The Purchased Emperor
Charles V’s Coronation and a Changing World
7 October 2020 – 10 January – 2021
23rd October 1520: Charles V is crowned King of Germany in Aachen Cathedral – like more than 30 other German monarchs in the period from 931 to 1531. The “Autumn of the Middle Ages” is radiant in a final blaze of glory, full of pomp and splendour. But the ascent of Charles V to the office of most powerful ruler in the world – as successor to “The Last Knight”, Maximilian I – marks the beginning of an era of upheaval, of progressive disintegration of the facade of a universe previously deemed unshakeable.
Even his election by the Electoral Princes is anything but plain sailing. It is only through a hitherto unparalleled campaign of bribery – financed primarily by Jakob Fugger – that Charles manages to boot out his rival, Francis I, King of France, and secure the German crown for himself – along with his confirmation as Holy Roman Emperor Elect. (Admittedly, he would only actually be ceremonially crowned as such by Pope Clement VII in 1530 in Bologna.)
In its exhibition “The Purchased Emperor – Charles V’s Coronation and a Changing World”, the Centre Charlemagne will focus on the Aachen coronation of Charles V as King of Germany and “Holy Roman Emperor Elect” – and on the decline of the first global empire.
The exhibition will offer details about Aachen, the coronation venue, around 1520 and the
importance of Charlemagne, Charles V’s namesake, for the history of coronations. Significant relics of the coronation ceremony have been preserved in Aachen. And – for the very first time as far as Aachen coronations are concerned – an abundance of evidential images and texts is available. Special highlights of the show will include, for example, the Charles’s original, magnificent Coronation Robe, the wooden seat boards of Charlemagne’s Throne, and the Aachen Replica of the Imperial Crown.
Charles, born in 1500 as the first son of Philip I and Joanna of Castile, grew up in Mechelen in the Netherlands, at the court of his aunt, Archduchess Margaret of Austria. In 1506, on the premature death of his father, who was at that time Regent of the Netherlands, six-year-old Charles inherited the throne. Initially, he remained in the Netherlands, where his aunt in her capacity as his guardian ruled as acting regent. Charles V’s childhood and adolescence in the Netherlands will form another of the main topic sections of the exhibition.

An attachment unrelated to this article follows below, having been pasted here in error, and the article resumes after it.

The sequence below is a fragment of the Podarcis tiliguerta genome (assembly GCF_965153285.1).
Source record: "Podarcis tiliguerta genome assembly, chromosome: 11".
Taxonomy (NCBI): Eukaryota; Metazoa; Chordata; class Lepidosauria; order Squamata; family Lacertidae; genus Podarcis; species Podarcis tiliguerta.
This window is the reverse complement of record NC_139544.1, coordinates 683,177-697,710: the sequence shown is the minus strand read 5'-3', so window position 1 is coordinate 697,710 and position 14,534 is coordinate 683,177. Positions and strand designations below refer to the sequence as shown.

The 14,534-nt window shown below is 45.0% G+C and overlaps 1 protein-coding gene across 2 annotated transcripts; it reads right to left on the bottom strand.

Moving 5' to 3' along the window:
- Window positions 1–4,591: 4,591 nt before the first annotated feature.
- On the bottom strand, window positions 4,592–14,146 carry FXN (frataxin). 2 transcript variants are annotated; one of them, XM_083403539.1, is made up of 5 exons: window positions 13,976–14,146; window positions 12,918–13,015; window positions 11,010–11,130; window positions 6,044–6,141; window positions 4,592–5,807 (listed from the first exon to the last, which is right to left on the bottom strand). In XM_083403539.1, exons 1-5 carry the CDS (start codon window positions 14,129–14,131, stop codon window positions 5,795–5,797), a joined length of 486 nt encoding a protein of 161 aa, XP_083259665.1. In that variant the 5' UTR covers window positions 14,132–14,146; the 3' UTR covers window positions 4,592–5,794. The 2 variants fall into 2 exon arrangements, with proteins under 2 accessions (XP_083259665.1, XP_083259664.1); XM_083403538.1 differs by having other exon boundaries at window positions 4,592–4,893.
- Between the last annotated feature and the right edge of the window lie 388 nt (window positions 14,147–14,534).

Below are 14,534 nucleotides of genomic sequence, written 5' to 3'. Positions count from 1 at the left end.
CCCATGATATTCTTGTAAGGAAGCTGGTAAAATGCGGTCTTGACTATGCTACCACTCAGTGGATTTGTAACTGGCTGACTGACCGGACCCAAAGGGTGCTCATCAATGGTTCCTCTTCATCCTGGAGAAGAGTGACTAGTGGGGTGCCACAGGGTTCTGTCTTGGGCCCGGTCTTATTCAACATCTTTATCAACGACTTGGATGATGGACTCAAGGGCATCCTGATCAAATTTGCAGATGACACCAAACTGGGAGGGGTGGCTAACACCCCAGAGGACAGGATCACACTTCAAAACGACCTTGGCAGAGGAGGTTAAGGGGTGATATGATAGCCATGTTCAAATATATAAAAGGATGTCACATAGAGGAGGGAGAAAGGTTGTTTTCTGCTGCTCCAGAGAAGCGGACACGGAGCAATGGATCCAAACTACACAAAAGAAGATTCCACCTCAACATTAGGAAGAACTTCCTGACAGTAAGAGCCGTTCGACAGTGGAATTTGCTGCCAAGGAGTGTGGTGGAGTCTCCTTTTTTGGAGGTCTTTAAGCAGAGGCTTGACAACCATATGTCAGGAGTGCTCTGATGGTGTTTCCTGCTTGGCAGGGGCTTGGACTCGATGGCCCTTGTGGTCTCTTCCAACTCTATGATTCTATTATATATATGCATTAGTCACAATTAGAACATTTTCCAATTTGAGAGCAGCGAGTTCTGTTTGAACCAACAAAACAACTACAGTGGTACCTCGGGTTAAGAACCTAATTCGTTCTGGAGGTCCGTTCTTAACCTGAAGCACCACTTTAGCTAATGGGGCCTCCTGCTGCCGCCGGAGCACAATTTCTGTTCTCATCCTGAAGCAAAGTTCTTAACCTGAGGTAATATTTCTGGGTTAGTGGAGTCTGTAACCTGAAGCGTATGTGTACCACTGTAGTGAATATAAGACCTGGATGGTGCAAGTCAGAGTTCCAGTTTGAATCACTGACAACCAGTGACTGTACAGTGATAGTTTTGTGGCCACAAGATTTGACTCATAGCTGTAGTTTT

Ruler of an empire “on which the sun never sets”
In 1516, his grandfather, Ferdinand, died, and Charles inherited the united kingdoms of Castile, Aragon and Granada – along with the kingdoms of Naples, Sicily and Sardinia. And, as if that wasn’t enough, Charles also became ruler over the enormous Spanish colonial territories in South and Central America. It was under his rule that the destruction of pre-Columbian cultures – and exploitation and enslavement of indigenous Americans – by the Conquistadors reached its lamentable climax.
Wares and acquisitions from the “New World” rapidly became a self-evident part of European daily life, as a third main topic section of the show will illustrate.
Charles V ruled over a global empire that would later come to be called “the empire on which the sun never sets”. But at the same time he was in a constant struggle with his aspiration to achieve a universal monarchy, and with the challenges involved in implementing this mission in the different parts of his vast empire – particularly in an era of such manifold and fundamental upheavals. The military revolution and the media revolution of the Early Modern Era were heralding in a paradigm shift.
Old worldviews were shattering on the path toward the First Globalisation. The advancing Turks posed a looming external threat – and then, of course, there was the rupturing of unity of faith in Christian Europe through the Reformation. Charles’s global empire would eventually became ungovernable. In 1556, at the age of 55, the most powerful man in the world would renounce his crown and his offices.
A monastery west of Madrid would become the emperor’s final refuge. There, he would die, physically and emotionally exhausted, on 21st September 1558.
The exhibition in the Centre Charlemagne will occupy a floor space of 600 square metres extending over two floors.
Prof. Dr. Frank Pohle
As a companion to the exhibition, a catalogue will be produced offering a reliable compilation of research work conducted in the past decades and findings, particularly the most recent ones, which are often only to be found in rather inaccessible specialist publications.
There will also be a scientific preliminary and accompanying programme.
In addition to the exhibition in the Centre Charlemagne, original settings can also be viewed: the Throne in Aachen Cathedral (location of the coronation); and the Banquet Hall in Aachen Town Hall (location of the Coronation Banquet). To avoid disappointment, please check the specific opening hours of these two locations before your visit!